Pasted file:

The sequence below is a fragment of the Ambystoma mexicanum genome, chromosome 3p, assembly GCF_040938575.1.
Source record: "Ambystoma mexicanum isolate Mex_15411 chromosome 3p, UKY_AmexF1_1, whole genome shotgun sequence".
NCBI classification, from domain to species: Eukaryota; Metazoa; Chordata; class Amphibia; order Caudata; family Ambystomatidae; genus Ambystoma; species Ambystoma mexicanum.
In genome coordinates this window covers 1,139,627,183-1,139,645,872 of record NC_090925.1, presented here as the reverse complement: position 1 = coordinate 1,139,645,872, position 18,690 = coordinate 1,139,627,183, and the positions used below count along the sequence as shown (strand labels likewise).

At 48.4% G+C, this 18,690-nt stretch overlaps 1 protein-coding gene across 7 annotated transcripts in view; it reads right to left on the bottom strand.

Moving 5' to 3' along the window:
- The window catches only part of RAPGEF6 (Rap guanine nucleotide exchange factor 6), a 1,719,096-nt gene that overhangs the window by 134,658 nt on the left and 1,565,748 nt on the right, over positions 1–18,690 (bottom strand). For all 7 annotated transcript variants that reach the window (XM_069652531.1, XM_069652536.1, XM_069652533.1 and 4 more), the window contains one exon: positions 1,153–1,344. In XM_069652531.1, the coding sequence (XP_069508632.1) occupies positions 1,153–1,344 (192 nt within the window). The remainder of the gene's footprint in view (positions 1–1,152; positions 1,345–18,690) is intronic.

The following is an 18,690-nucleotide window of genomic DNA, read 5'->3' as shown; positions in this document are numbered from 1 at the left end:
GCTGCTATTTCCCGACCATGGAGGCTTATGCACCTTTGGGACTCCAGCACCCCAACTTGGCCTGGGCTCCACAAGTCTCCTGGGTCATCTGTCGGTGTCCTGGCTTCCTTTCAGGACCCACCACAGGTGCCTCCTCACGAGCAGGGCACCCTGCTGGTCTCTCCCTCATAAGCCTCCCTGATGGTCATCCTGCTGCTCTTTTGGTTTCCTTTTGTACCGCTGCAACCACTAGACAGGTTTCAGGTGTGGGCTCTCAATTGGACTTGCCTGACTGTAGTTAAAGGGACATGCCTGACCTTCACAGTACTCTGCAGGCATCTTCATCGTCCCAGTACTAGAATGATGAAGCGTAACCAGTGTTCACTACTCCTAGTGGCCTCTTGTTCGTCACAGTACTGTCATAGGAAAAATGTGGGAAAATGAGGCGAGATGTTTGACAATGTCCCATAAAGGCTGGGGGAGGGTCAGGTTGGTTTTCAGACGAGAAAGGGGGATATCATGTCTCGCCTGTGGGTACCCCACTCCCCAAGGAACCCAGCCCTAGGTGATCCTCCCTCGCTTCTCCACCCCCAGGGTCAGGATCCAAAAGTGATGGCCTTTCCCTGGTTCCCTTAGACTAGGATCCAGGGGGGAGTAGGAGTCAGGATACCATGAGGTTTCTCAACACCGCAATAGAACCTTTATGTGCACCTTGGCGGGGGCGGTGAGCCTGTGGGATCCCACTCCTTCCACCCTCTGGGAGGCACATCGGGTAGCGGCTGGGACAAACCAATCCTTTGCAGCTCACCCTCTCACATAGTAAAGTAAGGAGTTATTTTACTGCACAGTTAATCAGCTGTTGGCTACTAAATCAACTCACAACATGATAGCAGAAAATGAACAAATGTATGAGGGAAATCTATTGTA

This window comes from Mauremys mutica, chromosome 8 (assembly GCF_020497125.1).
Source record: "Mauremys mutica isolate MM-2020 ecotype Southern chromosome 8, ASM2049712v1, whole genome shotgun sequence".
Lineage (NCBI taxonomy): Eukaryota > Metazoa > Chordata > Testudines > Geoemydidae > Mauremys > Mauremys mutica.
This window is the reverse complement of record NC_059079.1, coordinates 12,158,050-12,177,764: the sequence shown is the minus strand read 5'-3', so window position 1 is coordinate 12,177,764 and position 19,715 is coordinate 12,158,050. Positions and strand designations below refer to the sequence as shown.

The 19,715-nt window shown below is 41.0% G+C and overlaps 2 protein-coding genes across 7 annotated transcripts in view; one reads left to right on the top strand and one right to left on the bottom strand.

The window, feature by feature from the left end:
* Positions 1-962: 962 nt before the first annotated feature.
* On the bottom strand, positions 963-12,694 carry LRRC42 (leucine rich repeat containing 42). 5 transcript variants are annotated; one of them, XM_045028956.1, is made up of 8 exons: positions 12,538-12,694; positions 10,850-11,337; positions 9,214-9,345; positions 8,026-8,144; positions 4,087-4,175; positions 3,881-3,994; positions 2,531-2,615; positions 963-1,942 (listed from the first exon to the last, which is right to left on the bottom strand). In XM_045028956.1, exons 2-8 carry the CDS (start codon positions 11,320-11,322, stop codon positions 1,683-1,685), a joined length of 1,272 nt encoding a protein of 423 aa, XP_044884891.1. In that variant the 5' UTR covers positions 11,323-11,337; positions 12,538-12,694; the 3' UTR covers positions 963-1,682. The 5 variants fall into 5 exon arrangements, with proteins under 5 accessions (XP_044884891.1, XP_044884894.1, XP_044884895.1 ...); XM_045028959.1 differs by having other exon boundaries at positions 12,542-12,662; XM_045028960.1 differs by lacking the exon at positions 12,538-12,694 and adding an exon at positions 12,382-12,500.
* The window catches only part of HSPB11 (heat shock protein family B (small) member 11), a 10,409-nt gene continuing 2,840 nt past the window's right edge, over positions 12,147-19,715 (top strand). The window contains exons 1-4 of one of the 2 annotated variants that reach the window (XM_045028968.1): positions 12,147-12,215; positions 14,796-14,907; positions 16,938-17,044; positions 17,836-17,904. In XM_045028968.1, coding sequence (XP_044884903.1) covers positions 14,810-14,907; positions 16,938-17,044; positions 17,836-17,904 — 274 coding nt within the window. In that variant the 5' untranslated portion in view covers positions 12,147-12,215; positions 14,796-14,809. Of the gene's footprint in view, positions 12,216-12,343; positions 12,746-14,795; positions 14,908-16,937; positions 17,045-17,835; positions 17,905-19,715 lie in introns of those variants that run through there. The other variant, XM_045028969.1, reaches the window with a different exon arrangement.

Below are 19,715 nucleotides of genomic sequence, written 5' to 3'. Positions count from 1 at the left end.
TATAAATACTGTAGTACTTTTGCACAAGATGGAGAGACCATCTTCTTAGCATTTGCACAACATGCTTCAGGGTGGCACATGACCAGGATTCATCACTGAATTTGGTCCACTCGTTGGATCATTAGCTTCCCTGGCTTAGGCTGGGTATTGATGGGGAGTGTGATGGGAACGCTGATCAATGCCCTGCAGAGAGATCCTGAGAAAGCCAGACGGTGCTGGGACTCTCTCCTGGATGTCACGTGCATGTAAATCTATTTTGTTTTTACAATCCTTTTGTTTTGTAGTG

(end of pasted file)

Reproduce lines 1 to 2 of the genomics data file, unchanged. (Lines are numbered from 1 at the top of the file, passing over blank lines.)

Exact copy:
The sequence below is a fragment of the Ambystoma mexicanum genome, chromosome 3p, assembly GCF_040938575.1.
Source record: "Ambystoma mexicanum isolate Mex_15411 chromosome 3p, UKY_AmexF1_1, whole genome shotgun sequence".